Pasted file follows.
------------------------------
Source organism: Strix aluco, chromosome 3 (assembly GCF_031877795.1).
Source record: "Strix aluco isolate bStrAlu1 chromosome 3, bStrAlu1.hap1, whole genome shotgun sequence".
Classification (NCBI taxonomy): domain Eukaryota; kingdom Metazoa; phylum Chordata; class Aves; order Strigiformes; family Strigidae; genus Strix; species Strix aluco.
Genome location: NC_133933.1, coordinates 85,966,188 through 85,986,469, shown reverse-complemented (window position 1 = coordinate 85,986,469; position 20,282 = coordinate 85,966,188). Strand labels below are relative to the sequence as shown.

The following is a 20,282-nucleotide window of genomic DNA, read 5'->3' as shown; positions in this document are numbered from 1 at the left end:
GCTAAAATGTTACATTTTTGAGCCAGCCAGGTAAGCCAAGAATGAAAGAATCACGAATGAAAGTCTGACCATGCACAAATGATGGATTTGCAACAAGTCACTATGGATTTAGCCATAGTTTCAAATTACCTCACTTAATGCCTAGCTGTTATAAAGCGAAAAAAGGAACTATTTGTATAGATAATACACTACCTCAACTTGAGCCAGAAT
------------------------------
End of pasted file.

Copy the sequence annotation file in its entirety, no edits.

Source organism: Strix aluco, chromosome 3 (assembly GCF_031877795.1).
Source record: "Strix aluco isolate bStrAlu1 chromosome 3, bStrAlu1.hap1, whole genome shotgun sequence".
Classification (NCBI taxonomy): domain Eukaryota; kingdom Metazoa; phylum Chordata; class Aves; order Strigiformes; family Strigidae; genus Strix; species Strix aluco.
Genome location: NC_133933.1, coordinates 85,966,188 through 85,986,469, shown reverse-complemented (window position 1 = coordinate 85,986,469; position 20,282 = coordinate 85,966,188). Strand labels below are relative to the sequence as shown.

The following is a 20,282-nucleotide window of genomic DNA, read 5'->3' as shown; positions in this document are numbered from 1 at the left end:
GCTAAAATGTTACATTTTTGAGCCAGCCAGGTAAGCCAAGAATGAAAGAATCACGAATGAAAGTCTGACCATGCACAAATGATGGATTTGCAACAAGTCACTATGGATTTAGCCATAGTTTCAAATTACCTCACTTAATGCCTAGCTGTTATAAAGCGAAAAAAGGAACTATTTGTATAGATAATACACTACCTCAACTTGAGCCAGAAT